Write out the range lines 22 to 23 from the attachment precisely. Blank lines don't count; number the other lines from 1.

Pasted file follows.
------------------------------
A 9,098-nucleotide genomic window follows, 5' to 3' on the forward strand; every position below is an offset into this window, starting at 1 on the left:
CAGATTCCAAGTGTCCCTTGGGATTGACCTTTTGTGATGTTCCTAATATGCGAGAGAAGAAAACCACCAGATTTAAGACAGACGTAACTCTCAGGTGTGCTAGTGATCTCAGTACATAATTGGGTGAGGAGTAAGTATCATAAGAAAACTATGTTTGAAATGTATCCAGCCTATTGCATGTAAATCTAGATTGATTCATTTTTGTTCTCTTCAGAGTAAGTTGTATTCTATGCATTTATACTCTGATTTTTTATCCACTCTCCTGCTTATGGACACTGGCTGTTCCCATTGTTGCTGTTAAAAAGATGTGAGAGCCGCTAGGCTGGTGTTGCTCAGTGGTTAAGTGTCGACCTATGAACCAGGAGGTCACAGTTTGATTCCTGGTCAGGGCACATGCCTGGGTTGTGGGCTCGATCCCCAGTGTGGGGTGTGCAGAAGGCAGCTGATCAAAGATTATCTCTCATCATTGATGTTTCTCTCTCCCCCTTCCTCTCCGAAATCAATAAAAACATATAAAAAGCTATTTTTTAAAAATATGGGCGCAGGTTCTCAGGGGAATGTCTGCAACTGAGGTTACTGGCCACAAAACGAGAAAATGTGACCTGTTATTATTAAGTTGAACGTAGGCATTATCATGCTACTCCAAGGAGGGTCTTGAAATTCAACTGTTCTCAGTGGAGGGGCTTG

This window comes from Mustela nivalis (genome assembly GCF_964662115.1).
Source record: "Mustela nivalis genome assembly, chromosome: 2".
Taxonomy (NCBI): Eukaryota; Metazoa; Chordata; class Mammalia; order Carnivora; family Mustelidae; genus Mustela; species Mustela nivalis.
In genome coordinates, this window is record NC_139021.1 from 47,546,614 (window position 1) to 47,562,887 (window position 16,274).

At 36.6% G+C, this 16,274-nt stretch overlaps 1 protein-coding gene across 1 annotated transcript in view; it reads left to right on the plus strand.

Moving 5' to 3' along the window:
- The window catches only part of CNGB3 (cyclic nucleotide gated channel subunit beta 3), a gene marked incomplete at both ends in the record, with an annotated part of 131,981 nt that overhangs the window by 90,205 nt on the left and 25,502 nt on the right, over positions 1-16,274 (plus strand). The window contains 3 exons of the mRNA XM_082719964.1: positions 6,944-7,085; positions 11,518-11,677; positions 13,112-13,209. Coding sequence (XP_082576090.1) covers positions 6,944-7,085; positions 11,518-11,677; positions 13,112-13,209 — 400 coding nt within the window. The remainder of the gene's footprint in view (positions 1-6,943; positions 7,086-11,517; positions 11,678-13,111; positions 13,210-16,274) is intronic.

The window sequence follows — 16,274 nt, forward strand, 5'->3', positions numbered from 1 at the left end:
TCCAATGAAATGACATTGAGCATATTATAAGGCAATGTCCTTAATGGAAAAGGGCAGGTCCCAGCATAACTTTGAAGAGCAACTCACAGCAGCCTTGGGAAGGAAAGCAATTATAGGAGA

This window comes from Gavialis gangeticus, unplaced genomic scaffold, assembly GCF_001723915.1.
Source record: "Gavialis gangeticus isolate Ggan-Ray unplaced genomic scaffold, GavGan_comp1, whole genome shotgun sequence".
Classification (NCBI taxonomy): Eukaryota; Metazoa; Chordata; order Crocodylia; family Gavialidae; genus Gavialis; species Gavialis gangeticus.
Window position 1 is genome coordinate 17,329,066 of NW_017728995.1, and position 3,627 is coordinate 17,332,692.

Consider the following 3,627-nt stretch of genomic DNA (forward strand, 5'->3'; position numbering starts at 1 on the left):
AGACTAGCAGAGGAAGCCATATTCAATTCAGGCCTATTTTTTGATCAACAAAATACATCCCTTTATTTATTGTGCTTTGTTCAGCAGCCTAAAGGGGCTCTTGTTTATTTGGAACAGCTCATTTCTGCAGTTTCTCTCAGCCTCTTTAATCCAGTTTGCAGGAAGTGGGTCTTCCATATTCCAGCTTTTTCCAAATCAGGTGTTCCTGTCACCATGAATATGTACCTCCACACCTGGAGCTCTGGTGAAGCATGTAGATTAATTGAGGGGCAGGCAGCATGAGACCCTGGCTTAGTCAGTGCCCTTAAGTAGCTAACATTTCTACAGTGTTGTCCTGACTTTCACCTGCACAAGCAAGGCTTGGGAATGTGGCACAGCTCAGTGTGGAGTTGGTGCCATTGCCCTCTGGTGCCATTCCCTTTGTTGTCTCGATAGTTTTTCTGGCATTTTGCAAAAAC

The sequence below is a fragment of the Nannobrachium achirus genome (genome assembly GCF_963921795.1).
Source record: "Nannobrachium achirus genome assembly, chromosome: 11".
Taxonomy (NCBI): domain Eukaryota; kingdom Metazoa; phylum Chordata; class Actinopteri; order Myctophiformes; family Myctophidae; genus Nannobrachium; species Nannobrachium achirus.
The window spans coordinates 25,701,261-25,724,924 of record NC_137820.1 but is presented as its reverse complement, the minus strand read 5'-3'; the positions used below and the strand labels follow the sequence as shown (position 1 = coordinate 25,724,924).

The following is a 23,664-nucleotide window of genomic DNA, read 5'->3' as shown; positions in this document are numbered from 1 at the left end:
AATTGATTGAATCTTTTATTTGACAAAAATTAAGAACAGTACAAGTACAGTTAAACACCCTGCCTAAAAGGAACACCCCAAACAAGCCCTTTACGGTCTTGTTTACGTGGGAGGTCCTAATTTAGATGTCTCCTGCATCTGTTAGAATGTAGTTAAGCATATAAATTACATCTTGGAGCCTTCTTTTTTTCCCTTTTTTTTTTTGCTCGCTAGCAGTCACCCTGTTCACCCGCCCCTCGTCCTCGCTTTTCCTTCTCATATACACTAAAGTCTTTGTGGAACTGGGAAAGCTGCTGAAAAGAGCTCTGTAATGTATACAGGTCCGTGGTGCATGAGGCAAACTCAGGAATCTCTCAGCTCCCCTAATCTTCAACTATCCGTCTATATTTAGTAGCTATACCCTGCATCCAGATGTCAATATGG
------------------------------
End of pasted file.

The following is a 23,664-nucleotide window of genomic DNA, read 5'->3' as shown; positions in this document are numbered from 1 at the left end:
AATTGATTGAATCTTTTATTTGACAAAAATTAAGAACAGTACAAGTACAGTTAAACACCCTGCCTAAAAGGAACACCCCAAACAAGCCCTTTACGGTCTTGTTTACGTGGGAGGTCCTAATTTAGATGTCTCCTGCATCTGTTAGAATGTAGTTAAGCATATAAATTACATCTTGGAGCCTTCTTTTTTTCCCTTTTTTTTTTTGCTCGCTAGCAGTCACCCTGTTCACCCGCCCCTCGTCCTCGCTTTTCCTTCTCATATACACTAAAGTCTTTGTGGAACTGGGAAAGCTGCTGAAAAGAGCTCTGTAATGTATACAGGTCCGTGGTGCATGAGGCAAACTCAGGAATCTCTCAGCTCCCCTAATCTTCAACTATCCGTCTATATTTAGTAGCTATACCCTGCATCCAGATGTCAATATGG